One of the better, but lesser known, provisions in the federal tax labyrinth is the 529 education savings plan. Instituted in 1996 and named after Section 529 of the Internal Revenue Code, the federal 529 savings program was designed to help families set aside funds for future college costs. The program is operated by a state or educational institution.
The mechanics of the 529 plans are similar to a 401K or an IRA. Regular contributions are made to mutual funds or similar investments. Plans typically offer a number of options. Based upon the performance of the options selected, the value of any particular plan may rise or fall.
In most cases, annual contributions to a 529 are tax free up to $14,000, at which point they can be hit with the gift tax. Limits for the whole extent of the term are set by individual states, but are at least $300,000. The program’s liquidity allows plan owners to withdraw their funds at any time for any reason. In a recent report from the College Savings Plan Network, the average nest egg in a 529 account was $21,383.
Now, thanks to the 2017 Tax Cut and Jobs Act signed into law in late December 2017, parents of students in Catholic and other private schools from grades K-12 are able to withdraw up to $10,000 annually – and tax-free – from their 529 account for pre-college education.
Opponents of amending the 529 program tuition to include K-12 deride it as benefiting only the rich. In actuality, the legislation could not be more blue collar-serving. Middle class parents working multiple jobs are those most attuned to providing the best college education for their children, and so are also looking to provide the best college preparation possible. A Catholic high school education purchased on a 529 plan can be an investment multiplier: last year the average Kennedy Catholic student was awarded $280,000 in college scholarship monies, on a 4-year high school tuition of $40,000.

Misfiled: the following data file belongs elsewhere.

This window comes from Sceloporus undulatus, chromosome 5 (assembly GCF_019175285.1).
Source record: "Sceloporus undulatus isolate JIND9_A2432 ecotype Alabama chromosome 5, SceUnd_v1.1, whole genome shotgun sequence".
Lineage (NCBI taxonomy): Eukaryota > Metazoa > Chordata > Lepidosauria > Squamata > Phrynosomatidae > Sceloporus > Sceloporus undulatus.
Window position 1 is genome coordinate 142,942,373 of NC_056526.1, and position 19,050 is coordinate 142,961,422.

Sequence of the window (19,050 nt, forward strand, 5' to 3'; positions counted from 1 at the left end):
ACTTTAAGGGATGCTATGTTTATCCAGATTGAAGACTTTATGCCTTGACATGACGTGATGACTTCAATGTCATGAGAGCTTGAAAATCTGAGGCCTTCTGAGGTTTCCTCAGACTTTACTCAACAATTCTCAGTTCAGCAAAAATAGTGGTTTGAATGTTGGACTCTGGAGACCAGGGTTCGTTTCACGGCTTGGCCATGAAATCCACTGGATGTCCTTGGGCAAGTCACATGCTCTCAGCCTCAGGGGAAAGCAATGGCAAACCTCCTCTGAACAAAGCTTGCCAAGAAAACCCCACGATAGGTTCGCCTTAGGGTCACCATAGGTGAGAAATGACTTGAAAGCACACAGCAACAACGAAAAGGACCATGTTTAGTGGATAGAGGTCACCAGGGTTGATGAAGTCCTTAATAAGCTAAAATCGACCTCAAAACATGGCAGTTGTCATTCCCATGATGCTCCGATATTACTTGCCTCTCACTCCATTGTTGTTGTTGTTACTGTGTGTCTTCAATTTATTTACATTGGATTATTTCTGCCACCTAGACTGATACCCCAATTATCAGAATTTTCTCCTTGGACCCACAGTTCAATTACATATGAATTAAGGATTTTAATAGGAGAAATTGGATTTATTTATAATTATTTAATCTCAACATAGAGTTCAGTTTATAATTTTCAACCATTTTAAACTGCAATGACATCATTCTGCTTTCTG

That’s the good news, and it is significant. The bad news is that, upon analysis by the New York State Catholic Conference and other partners, families in New York are unable to take full advantage of the reform.
The rub is that most states, including New York, go above and beyond the federal government by allowing a family’s contribution to their 529 account to be tax deductible. But a deeper examination of New York’s laws has led experts to believe that monies withdrawn from a 529 plan for K-12 tuition will be subject to state income tax. Not only will families be taxed on any 529 earnings they might have made, they may be obligated to pay back the amount that was deducted from their state income taxes in the first place. Such a move would likely offset any federal tax advantage a family had accrued.
Smart savers and investors have always been attracted to 529 plans because earnings in the program grow free of taxes and will not be taxed when the money is taken out to pay for school. Slanting this tuition savings plan towards colleges picks the pockets of the 10 percent of the population whose children do not attend public schools.
The budget for New York State has not yet been set in stone, so there is still time for the legislators to fall into line behind the majority of the other states. The New York State Catholic Conference is calling upon all affected families to urge Albany to provide the same, full tax benefits of 529 accounts for K-12 tuition that are available to New York’s families for college tuition.